The two most visited cerros of Valparaiso are Cerro Concepción and Cerro Alegre. Both make up part of the area that was designated a Unesco World Heritage Site in 2003. If you are in decent shape, it’s fun to explore them on foot. Like London or any old city that grew organically, the streets go every which way and are dictated by the topography. Sometimes they change names, and direction, so it’s easy to get lost. We find this part of the allure.
If you prefer to have more structure to your visit, a number of companies offer guided walking tours. We highly suggest one of the three-hour “Tours 4 Tips” tours that leave from Plaza Sotomayor every day at 10 a.m. and 3 p.m. Alternatively, there are do-it-yourself routes indicated by markers in the pavement. These take you up and down a number of narrow staircases and along the paseos that provide views of the city and sea. If you’re interested in getting a better feel for the hills and the staircases, and you’re not subject to motion sickness, the annual Valparaiso Cerro Abajo mountain bike race provides an extreme example of a way to get downhill.
In our opinion, a slightly safer way of getting down (or up) the hills is on one of the city’s famous ascensores, which are funicular elevators that cost 100 pesos (less than 15 cents) per person. The first one, built in 1883 and still in operation, is located on Cerro Concepción. When on it we’re reminded that our great-grandfather rode the same one a century ago. Going up (or down) the rickety elevators may cause you to pause and hope you’ve had a good life – that is, until you look out and consider the colorful hodgepodge of art and activity that makes Valparaiso so fascinating.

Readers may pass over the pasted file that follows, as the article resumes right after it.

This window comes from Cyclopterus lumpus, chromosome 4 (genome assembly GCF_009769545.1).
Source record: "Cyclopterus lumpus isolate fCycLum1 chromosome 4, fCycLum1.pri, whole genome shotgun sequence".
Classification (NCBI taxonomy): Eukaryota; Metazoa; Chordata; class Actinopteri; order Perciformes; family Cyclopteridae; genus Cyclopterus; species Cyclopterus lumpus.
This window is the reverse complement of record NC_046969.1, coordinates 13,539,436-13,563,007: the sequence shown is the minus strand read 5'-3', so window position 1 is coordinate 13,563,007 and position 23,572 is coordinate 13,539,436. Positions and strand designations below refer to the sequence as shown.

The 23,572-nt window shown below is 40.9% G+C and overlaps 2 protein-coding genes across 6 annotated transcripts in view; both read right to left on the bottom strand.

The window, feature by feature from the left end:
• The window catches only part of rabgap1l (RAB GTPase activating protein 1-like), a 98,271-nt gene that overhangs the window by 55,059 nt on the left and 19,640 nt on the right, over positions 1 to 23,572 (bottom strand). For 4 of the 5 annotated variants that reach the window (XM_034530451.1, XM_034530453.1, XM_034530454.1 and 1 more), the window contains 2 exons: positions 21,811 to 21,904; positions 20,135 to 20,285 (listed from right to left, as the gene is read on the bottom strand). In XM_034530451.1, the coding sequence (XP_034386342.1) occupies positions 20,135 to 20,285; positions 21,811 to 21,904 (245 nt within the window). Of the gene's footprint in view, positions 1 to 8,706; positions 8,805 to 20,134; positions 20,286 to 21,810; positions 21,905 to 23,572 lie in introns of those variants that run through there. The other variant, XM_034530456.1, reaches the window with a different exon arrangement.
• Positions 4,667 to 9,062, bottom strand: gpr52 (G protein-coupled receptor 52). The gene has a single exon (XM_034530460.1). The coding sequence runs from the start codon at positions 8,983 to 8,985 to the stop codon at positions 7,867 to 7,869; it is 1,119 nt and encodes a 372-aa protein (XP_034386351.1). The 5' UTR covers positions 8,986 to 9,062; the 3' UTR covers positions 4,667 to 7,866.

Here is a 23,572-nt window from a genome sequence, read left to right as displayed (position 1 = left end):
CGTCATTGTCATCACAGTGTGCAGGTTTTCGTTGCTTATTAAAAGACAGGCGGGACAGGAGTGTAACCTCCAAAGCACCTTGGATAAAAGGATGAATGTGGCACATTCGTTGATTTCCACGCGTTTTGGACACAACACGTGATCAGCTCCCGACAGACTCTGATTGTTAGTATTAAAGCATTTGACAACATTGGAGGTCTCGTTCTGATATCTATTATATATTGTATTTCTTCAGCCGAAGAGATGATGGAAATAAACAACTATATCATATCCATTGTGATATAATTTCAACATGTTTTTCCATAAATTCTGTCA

What to See
For most people, Valparaiso is not a “love at first sight” type of place. Many of the brightly painted buildings are old and weathered and there is graffiti everywhere. As we mentioned, it’s not easy to get from place to place, and to be honest parts of the city are gritty and dirty. But once you study the street art, or take note of the funky new buildings cropping up among the ancient Victorian homes, or bump along the insanely steep streets, or try to count all of the cats hanging out on tin roofs and in windowsills, you may start to like it. At least that’s been our experience. For us, Valparaiso is a city that grows on you. If you compare it to Santiago, the capital is mature and sophisticated; Valparaiso, though old, is still young at heart, free-spirited, and doesn’t take itself too seriously.